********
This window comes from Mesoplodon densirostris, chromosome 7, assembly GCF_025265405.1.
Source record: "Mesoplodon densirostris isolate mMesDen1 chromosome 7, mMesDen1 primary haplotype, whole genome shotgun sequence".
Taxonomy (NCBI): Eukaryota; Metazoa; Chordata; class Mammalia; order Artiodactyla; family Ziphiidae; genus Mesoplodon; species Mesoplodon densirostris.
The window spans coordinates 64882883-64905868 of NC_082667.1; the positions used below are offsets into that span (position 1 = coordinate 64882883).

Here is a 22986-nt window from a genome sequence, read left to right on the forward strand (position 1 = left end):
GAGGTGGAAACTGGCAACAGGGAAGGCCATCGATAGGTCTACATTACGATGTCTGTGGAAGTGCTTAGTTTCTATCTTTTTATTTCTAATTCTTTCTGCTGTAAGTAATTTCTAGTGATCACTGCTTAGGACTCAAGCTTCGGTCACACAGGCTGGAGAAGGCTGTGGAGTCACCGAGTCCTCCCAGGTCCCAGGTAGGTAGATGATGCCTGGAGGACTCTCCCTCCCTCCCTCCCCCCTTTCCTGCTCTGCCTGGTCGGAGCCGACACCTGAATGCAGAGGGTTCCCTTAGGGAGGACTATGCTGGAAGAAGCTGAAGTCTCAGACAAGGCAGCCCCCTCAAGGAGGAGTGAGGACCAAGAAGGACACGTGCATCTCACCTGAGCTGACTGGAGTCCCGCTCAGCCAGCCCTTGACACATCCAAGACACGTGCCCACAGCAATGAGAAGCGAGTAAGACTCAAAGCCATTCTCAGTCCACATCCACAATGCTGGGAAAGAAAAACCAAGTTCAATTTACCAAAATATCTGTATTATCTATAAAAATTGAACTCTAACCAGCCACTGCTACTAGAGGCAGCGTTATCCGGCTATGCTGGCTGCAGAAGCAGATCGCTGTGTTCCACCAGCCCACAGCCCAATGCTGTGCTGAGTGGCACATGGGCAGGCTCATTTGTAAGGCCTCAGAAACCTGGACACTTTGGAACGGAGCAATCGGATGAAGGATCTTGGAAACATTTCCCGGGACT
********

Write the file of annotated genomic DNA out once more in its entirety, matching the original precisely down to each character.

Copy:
This window comes from Mesoplodon densirostris, chromosome 7, assembly GCF_025265405.1.
Source record: "Mesoplodon densirostris isolate mMesDen1 chromosome 7, mMesDen1 primary haplotype, whole genome shotgun sequence".
Taxonomy (NCBI): Eukaryota; Metazoa; Chordata; class Mammalia; order Artiodactyla; family Ziphiidae; genus Mesoplodon; species Mesoplodon densirostris.
The window spans coordinates 64882883-64905868 of NC_082667.1; the positions used below are offsets into that span (position 1 = coordinate 64882883).

Here is a 22986-nt window from a genome sequence, read left to right on the forward strand (position 1 = left end):
GAGGTGGAAACTGGCAACAGGGAAGGCCATCGATAGGTCTACATTACGATGTCTGTGGAAGTGCTTAGTTTCTATCTTTTTATTTCTAATTCTTTCTGCTGTAAGTAATTTCTAGTGATCACTGCTTAGGACTCAAGCTTCGGTCACACAGGCTGGAGAAGGCTGTGGAGTCACCGAGTCCTCCCAGGTCCCAGGTAGGTAGATGATGCCTGGAGGACTCTCCCTCCCTCCCTCCCCCCTTTCCTGCTCTGCCTGGTCGGAGCCGACACCTGAATGCAGAGGGTTCCCTTAGGGAGGACTATGCTGGAAGAAGCTGAAGTCTCAGACAAGGCAGCCCCCTCAAGGAGGAGTGAGGACCAAGAAGGACACGTGCATCTCACCTGAGCTGACTGGAGTCCCGCTCAGCCAGCCCTTGACACATCCAAGACACGTGCCCACAGCAATGAGAAGCGAGTAAGACTCAAAGCCATTCTCAGTCCACATCCACAATGCTGGGAAAGAAAAACCAAGTTCAATTTACCAAAATATCTGTATTATCTATAAAAATTGAACTCTAACCAGCCACTGCTACTAGAGGCAGCGTTATCCGGCTATGCTGGCTGCAGAAGCAGATCGCTGTGTTCCACCAGCCCACAGCCCAATGCTGTGCTGAGTGGCACATGGGCAGGCTCATTTGTAAGGCCTCAGAAACCTGGACACTTTGGAACGGAGCAATCGGATGAAGGATCTTGGAAACATTTCCCGGGACT